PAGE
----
Alkalage analysis must be correct

28 September 2001

Alkalage analysis must be correct

LAB analysis of Alkalage must take account of cereals later harvest date than other whole-crops to avoid underestimating protein and starch content.

There is nothing new about whole-crop, its a mixture of wheat grain, chaff and straw, Lancs based independent feed consultant Alan Sayle told Dairy Event visitors.

"However, Alkalage is different to other arable silages having a higher starch content and it contains ammonium bicarbonate. This means Alkalage should be analysed differently to fermented and urea-treated whole-crop."

Mr Sayle, together with Volac, launched a free checklist at the Dairy Event to help producers obtain an accurate analysis of their Alkalage.

Current methods involve drying the silage sample before analysis, but this drives off ammonia, so protein content is underestimated. Protein should be analysed before drying the sample for further tests, he advised.

In addition, ammonia loss can lead to a reduction of pH once the sample is opened, said Volacs Naomi Gardner. "Silage pH should be measured immediately after labs receive the sample."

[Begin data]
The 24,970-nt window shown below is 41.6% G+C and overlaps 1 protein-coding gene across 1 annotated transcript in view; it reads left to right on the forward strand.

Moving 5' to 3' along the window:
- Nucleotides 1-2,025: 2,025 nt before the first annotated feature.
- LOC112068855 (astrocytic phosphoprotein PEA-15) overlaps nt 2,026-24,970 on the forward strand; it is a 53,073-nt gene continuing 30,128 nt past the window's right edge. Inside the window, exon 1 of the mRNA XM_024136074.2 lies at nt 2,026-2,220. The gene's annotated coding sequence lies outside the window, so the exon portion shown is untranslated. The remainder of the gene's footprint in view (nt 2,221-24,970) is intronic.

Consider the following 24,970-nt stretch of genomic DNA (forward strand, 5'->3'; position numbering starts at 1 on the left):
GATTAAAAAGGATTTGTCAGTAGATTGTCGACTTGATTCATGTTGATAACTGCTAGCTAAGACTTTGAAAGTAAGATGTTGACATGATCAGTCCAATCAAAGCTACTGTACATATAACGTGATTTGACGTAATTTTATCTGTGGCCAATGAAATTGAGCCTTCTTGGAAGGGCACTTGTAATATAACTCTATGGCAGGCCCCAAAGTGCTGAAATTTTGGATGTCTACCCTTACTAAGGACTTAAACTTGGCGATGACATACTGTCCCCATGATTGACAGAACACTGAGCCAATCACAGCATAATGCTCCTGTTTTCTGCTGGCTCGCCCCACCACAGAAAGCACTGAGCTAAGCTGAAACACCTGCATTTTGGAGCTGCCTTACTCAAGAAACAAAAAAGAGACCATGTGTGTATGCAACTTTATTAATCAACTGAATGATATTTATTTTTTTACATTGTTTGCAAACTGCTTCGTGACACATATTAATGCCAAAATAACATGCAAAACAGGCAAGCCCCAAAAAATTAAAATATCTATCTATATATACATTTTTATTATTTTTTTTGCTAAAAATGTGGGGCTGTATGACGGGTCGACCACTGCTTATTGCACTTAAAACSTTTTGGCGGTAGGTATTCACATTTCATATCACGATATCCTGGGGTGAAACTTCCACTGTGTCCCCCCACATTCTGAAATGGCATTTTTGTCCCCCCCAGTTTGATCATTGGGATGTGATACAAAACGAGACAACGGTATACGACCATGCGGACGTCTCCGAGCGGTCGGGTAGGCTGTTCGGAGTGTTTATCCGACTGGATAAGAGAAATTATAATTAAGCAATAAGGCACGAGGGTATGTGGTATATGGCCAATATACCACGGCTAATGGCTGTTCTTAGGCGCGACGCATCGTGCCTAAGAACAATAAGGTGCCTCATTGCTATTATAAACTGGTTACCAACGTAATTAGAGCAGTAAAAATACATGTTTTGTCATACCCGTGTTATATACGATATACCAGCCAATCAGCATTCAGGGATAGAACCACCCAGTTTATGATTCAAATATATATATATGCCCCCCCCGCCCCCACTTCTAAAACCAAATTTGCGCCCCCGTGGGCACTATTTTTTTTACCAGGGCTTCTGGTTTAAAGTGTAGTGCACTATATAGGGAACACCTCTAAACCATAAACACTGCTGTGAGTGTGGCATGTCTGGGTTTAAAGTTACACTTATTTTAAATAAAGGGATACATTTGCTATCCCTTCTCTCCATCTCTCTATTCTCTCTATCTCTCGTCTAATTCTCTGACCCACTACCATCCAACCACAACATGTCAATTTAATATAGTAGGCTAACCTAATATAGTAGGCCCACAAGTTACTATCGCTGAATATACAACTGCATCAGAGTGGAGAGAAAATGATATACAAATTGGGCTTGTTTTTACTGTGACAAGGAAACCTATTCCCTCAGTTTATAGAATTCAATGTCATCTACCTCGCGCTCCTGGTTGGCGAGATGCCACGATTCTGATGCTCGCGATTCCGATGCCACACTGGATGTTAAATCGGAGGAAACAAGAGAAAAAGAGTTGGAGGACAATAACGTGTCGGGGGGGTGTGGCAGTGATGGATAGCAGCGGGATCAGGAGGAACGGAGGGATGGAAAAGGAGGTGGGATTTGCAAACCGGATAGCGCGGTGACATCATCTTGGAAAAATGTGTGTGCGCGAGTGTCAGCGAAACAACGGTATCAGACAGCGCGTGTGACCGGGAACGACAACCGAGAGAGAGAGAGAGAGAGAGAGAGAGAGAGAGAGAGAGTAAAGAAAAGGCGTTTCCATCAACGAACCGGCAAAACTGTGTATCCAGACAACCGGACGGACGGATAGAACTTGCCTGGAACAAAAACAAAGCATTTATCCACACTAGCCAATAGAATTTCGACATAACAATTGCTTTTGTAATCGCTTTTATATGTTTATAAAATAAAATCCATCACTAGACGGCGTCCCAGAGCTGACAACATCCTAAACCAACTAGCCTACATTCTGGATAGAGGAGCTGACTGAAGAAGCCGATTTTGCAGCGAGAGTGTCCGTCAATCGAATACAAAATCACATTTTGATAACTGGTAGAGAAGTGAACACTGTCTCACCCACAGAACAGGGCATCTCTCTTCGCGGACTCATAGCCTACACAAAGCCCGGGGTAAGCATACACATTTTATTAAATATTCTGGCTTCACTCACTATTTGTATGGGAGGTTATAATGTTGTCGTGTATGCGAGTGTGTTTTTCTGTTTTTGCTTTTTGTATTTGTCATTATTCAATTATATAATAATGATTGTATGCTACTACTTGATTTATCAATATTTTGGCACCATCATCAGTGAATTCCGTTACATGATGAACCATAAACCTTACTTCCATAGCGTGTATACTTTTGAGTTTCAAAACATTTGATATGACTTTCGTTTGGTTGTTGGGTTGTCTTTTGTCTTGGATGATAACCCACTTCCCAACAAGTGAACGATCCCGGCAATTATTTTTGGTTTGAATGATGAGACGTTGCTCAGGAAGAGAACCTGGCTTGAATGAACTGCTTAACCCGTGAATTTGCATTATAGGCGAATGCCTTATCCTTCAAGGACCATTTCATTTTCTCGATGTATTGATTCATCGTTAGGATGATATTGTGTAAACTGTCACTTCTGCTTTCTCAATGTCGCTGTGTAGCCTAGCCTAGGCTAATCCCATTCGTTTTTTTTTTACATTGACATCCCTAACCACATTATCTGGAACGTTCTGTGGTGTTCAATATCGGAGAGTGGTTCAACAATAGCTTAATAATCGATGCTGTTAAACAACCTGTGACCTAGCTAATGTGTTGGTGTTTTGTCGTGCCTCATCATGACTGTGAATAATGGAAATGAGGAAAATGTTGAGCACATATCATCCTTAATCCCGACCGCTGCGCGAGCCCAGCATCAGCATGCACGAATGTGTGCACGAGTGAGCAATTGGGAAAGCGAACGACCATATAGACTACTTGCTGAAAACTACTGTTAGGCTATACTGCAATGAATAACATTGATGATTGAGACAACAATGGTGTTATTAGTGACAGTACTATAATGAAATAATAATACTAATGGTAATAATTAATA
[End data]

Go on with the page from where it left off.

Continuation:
Another problem highlighted by Mr Sayle is grinding the sample before analysis, so results include whole grains which would pass straight through the animal undigested. This will overestimate starch available to cows.

Some labs estimate starch content of arable silage using fibre content, but this can be inaccurate. Starch should be analysed to give a true picture of nutritive value, said Mr Sayle.

Energy content of whole-crop silage is currently estimated using the same equations for maize silage. While this is not ideal, it is the best available at present and research is needed to develop more accurate methods, he added. &#42

Labs could underestimate Alkalages feed value if the correct analysis procedures are not used, says Alan Sayle.

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